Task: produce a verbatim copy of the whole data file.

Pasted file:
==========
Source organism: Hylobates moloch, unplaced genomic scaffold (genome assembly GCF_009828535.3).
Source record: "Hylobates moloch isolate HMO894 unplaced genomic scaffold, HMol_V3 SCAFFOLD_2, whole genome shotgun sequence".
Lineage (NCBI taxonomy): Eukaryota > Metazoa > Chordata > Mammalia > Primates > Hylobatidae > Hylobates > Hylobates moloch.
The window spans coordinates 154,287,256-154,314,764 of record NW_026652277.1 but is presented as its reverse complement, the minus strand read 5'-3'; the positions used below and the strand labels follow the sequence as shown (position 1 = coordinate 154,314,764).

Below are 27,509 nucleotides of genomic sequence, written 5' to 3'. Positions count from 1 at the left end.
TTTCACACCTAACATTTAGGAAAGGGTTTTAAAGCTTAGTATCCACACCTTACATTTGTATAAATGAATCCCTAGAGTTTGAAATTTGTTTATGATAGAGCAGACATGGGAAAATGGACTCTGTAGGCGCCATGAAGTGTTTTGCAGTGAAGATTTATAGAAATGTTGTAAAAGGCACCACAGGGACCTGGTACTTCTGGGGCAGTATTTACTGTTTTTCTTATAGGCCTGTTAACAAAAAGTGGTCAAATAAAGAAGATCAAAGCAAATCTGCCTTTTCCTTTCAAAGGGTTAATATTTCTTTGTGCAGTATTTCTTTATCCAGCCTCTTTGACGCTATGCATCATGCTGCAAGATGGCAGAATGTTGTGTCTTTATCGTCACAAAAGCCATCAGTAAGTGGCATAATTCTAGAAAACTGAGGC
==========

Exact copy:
Source organism: Hylobates moloch, unplaced genomic scaffold (genome assembly GCF_009828535.3).
Source record: "Hylobates moloch isolate HMO894 unplaced genomic scaffold, HMol_V3 SCAFFOLD_2, whole genome shotgun sequence".
Lineage (NCBI taxonomy): Eukaryota > Metazoa > Chordata > Mammalia > Primates > Hylobatidae > Hylobates > Hylobates moloch.
The window spans coordinates 154,287,256-154,314,764 of record NW_026652277.1 but is presented as its reverse complement, the minus strand read 5'-3'; the positions used below and the strand labels follow the sequence as shown (position 1 = coordinate 154,314,764).

Below are 27,509 nucleotides of genomic sequence, written 5' to 3'. Positions count from 1 at the left end.
TTTCACACCTAACATTTAGGAAAGGGTTTTAAAGCTTAGTATCCACACCTTACATTTGTATAAATGAATCCCTAGAGTTTGAAATTTGTTTATGATAGAGCAGACATGGGAAAATGGACTCTGTAGGCGCCATGAAGTGTTTTGCAGTGAAGATTTATAGAAATGTTGTAAAAGGCACCACAGGGACCTGGTACTTCTGGGGCAGTATTTACTGTTTTTCTTATAGGCCTGTTAACAAAAAGTGGTCAAATAAAGAAGATCAAAGCAAATCTGCCTTTTCCTTTCAAAGGGTTAATATTTCTTTGTGCAGTATTTCTTTATCCAGCCTCTTTGACGCTATGCATCATGCTGCAAGATGGCAGAATGTTGTGTCTTTATCGTCACAAAAGCCATCAGTAAGTGGCATAATTCTAGAAAACTGAGGC